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Entrepreneurship class teaches Blue Ridge students to 'think outside the box'

ST. GEORGE — Ranging from Bird in a Hand to Pilot in the Plane, students in George Mackaronis’s class at the Blue Ridge School rattled off examples of different entrepreneurship principles and how they could apply to their business ideas.

This review exercise wrapped up the first trimester of a new class at the all-male boarding school in Greene County. In the class, students learn how to think like entrepreneurs before diving in to developing business ideas.

“It’s all about thinking creatively and outside the box,” Mackaronis said. “One of the reasons why it’s so great to learn is because you can use that thought process for many other things, not just necessarily your favorite, hypothetical home-run business idea.”

After spending the last trimester focused on entrepreneurship principles, students will start working on business ideas that they’ll eventually pitch to a panel of alumni and the student body.

The entrepreneurship electives stemmed from a “Shark Tank”-esque extracurricular that was created by alumni and offered last year for the first time. Mackaronis is hoping to expand the courses next year to give students more time to learn the fundamentals and workshop their ideas.

He said the class is important for students because “it’s a little bit unorthodox.”

“It’s different than your traditional math or science or English or history course,” he said. “I think it’s exciting too. A goal of mine as an educator is figuring out ways that I can make the content I have as exciting as possible. I think entrepreneurship lends itself to that because it’s all about creating and there’s a lot of freedom within that.”

Kenyon Carter, a senior at Blue Ridge, signed up for the class because he eventually wants to go into business.

“I’m really good at making business ideas, so I wanted to gain more knowledge for that,” he said.

Carter is ready to start working on a pitch; he said he’s not nervous to pitch to his peers.

“I feel like just getting started is a good step forward,” he said.

Jackson Lindsey, a junior at Blue Ridge, said the class caught his eye when he was registering for courses.

“It’s a way to make me think and be more creative,” he said. “ … [Mackaronis] found a way to incorporate fun into the classroom, like having us pick teams and making it a friendly competition.”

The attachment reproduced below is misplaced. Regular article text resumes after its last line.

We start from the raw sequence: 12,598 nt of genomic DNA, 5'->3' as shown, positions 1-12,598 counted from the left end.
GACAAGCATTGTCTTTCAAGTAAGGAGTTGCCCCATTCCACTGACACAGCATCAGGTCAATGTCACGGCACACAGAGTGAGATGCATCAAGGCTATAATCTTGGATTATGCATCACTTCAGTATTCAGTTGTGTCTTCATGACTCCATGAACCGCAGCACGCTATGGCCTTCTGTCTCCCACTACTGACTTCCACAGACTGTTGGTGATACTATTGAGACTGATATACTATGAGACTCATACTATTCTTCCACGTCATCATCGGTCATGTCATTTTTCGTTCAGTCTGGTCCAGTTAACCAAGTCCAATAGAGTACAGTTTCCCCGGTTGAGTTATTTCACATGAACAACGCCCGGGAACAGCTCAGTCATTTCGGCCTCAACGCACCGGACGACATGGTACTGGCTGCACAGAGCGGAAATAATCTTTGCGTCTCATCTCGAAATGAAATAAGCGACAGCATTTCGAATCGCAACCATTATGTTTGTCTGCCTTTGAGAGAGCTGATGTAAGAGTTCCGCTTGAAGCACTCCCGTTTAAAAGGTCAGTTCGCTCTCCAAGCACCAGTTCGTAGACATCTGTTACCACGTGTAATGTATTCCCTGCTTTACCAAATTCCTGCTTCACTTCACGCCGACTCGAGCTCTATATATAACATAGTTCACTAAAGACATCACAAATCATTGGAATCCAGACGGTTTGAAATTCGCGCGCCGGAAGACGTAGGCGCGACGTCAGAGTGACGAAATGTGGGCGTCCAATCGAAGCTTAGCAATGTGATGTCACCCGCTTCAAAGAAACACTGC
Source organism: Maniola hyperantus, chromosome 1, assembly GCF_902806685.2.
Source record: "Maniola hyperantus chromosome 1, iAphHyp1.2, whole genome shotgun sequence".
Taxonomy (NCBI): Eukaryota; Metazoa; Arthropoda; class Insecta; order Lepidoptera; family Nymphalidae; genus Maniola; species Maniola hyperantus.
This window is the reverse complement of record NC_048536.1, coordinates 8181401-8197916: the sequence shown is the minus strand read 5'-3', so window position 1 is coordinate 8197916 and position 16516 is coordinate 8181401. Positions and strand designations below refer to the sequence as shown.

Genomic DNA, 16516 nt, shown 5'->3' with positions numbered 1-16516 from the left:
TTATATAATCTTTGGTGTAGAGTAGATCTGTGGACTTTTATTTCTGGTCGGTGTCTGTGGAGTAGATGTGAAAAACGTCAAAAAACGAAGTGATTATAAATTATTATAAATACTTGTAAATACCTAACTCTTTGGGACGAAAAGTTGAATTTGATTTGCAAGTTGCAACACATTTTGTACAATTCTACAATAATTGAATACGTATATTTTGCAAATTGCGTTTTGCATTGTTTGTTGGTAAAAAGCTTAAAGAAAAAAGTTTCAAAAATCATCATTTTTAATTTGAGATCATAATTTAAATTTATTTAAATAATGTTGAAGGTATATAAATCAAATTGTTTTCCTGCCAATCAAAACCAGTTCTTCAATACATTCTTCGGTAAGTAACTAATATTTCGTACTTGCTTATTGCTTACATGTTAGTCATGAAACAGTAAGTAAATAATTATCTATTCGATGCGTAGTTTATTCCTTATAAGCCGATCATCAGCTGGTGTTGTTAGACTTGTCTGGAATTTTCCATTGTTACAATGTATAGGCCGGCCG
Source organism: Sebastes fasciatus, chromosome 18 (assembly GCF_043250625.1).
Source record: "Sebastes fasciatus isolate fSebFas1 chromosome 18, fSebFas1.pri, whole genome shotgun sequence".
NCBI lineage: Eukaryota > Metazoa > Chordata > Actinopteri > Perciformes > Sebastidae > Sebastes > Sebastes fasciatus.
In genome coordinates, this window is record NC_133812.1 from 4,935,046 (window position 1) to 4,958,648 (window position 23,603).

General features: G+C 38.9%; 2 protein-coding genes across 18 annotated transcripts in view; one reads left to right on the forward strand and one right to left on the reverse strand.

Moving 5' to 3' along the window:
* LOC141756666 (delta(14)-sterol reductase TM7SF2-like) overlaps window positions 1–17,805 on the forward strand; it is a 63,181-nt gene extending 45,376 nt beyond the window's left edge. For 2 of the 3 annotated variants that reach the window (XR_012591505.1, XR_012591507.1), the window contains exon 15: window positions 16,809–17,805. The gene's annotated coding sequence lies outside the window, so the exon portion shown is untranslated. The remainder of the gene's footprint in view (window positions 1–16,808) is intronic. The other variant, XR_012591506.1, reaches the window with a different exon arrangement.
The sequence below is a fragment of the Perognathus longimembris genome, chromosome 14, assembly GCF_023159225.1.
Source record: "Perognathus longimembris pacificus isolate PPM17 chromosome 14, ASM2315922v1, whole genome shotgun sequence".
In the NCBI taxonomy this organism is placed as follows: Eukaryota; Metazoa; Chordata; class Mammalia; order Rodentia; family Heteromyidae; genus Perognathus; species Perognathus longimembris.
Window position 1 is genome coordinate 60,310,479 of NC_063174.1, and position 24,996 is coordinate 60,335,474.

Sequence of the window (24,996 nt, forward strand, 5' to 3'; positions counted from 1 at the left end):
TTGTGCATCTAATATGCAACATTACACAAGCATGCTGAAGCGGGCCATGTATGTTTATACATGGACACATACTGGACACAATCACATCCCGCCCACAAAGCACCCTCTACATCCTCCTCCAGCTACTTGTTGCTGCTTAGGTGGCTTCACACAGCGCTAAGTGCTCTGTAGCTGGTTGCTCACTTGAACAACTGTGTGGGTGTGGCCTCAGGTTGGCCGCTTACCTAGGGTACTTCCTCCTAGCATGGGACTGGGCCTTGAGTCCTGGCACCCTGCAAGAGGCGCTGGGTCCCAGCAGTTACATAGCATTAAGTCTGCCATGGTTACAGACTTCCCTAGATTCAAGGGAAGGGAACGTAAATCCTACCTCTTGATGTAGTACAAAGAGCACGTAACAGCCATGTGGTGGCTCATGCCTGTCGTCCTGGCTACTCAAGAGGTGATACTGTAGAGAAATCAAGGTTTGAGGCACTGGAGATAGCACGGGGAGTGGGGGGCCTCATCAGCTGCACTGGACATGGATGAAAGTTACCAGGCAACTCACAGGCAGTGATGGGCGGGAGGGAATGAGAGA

Students in the first Baron Tank extracurricular came up with ideas for a phone app. In the class, Mackaronis wants his students to come up with plans for a summer program.

He has tried to impress on his students that most entrepreneurs take several years to come up with a business..

“To start something in a year is like hyperspeed,” he said.

Mackaronis worked with professors at the University of Virginia’s Darden School of Business to create curriculum for the course.

Mackaronis said the class teaches students life skills that can be used beyond creating a business.

“One of the first things that we did was examine some of the big myths about entrepreneurship,” he said. “One of which is that successful entrepreneurs never fail. They are just always successful. … When we start to dig deeper into the careers of these people, they fail all the time and have failed at many things that they thought were great ideas but didn’t work out. For them to know that failure will occur and they can apply that to any decisions that they make.”

Blue Ridge alumni came up with the idea for Baron Tank and pitched the idea to the school.

Parker Douglass, who graduated in 1998, came up with the idea for the class while watching an episode of Shark Tank.

“We needed a program that’s going to help us stand out from other boarding schools in our market,” he said. “It’s an arms race right now.”

To his knowledge, Blue Ridge is the only boarding school to offer such a program.

“Blue Ridge likes to think outside the box,” said Brooks Minford, a 2009 graduate who helped with the project, adding that it’s similar to the school’s outdoor program.

During the class, alumni serve as advisers to the students.

Burke Earley, who graduated in 1986, said his email and phone is wide open to students. He likes the class because it’s a way for alumni to take their life experience and give back to the school.

“We all went there and all loved it,” Earley said. “It’s one way we can have the most impact on the student body.”

Earley said the idea of Baron Tank was to teach students about what it’s like to be an entrepreneur.

“It sounds romantic, but it’s flat out hard work,” he said. “They can’t be scared of hard work or failure.”


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